attachments.  Including and showing this explanatory part will help
   the message recipient understand the message structure.

   This initial message part SHOULD explain briefly to the message
   recipient that the message contains multiple languages and the parts
   may be rendered sequentially or as attachments.  This SHOULD be
   presented in the same languages that are provided in the subsequent
   message parts.

   Whilst this section of the message is useful for backward
   compatibility, it SHOULD only be shown when rendered by a non-
   conforming email client because conforming email client SHOULD only
   show the single message part identified by the user's preferred
   language (or locale) and the message part's Content-Language.


4.  The Subsequent Message Parts

   The subsequent message parts are translations of the same message
   content.  These body parts MAY be ordered so that the first part
   after the multilingual preface is in the language believed to be the
   most likely to be recognised by recipients using software that does
   not implement multipart/multilingual.

   The Content-Type for each individual language part MAY be any MIME
   type (including multipart subtypes such as multipart/alternative).
   However, it is recommended that the Content-Type of the language
   parts is kept as simple as possible for interoperability with
   existing email clients.  The language parts are not required to have
   matching Content-Types or multipart structures.  For example, there
   might be an English part of type "text/html" followed by a Spanish
   part of type "application/pdf" followed by a Chinese part of type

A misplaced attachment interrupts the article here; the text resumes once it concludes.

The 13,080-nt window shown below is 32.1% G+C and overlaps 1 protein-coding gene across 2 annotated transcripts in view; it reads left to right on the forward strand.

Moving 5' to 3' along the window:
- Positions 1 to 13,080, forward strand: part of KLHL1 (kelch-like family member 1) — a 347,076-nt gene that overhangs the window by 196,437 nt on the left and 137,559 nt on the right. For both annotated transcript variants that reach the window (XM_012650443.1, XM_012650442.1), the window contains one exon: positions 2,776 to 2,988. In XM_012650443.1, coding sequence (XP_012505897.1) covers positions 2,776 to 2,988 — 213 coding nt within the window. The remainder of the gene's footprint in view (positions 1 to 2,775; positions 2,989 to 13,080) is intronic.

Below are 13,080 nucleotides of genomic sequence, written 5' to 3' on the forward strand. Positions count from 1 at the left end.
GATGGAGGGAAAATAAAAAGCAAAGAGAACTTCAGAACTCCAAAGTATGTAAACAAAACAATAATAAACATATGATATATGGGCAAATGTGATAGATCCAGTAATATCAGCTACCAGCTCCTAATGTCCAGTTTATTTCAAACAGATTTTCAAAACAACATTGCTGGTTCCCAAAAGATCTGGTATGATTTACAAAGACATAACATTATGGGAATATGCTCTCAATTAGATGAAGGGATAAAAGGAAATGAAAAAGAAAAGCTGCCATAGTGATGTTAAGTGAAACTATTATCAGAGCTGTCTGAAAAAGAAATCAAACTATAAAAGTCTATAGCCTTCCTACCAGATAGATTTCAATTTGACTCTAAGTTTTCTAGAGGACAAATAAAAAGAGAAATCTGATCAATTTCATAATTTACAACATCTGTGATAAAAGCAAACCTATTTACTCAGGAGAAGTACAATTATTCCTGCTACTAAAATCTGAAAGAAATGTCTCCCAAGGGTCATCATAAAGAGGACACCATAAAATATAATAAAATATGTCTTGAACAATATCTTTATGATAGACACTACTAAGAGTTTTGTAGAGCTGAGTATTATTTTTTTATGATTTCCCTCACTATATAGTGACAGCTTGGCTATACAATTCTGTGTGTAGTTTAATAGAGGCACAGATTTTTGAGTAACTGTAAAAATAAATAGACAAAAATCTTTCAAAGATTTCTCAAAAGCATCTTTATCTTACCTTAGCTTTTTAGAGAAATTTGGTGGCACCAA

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   "image/jpeg".  Whatever the content-type, the contents SHOULD be
   composed for optimal viewing in the specified language.


5.  The Content-Language Header

   The Content-Language header in the individual multipart message parts
   is used to identify the language in which the message part is
   written.  Based on the value of this header, a conforming email
   client can determine which message part to display (given the user's
   language settings or locale).

   The Content-Language MUST comply with RFC 3282 [RFC3282] (which
   defines the Content-Language header) and BCP 47/RFC 5646 [RFC5646]
   (which defines the structure and semantics for the language code
   values).  Examples of this header for English, English as used in the
   United States and Latin American Spanish, could look like the
   following:

   Content-Language: en

   Content-Language: en-US

   Content-Language: es-419


6.  The Subject-Translation Header

   On receipt of the message, conforming email clients will need to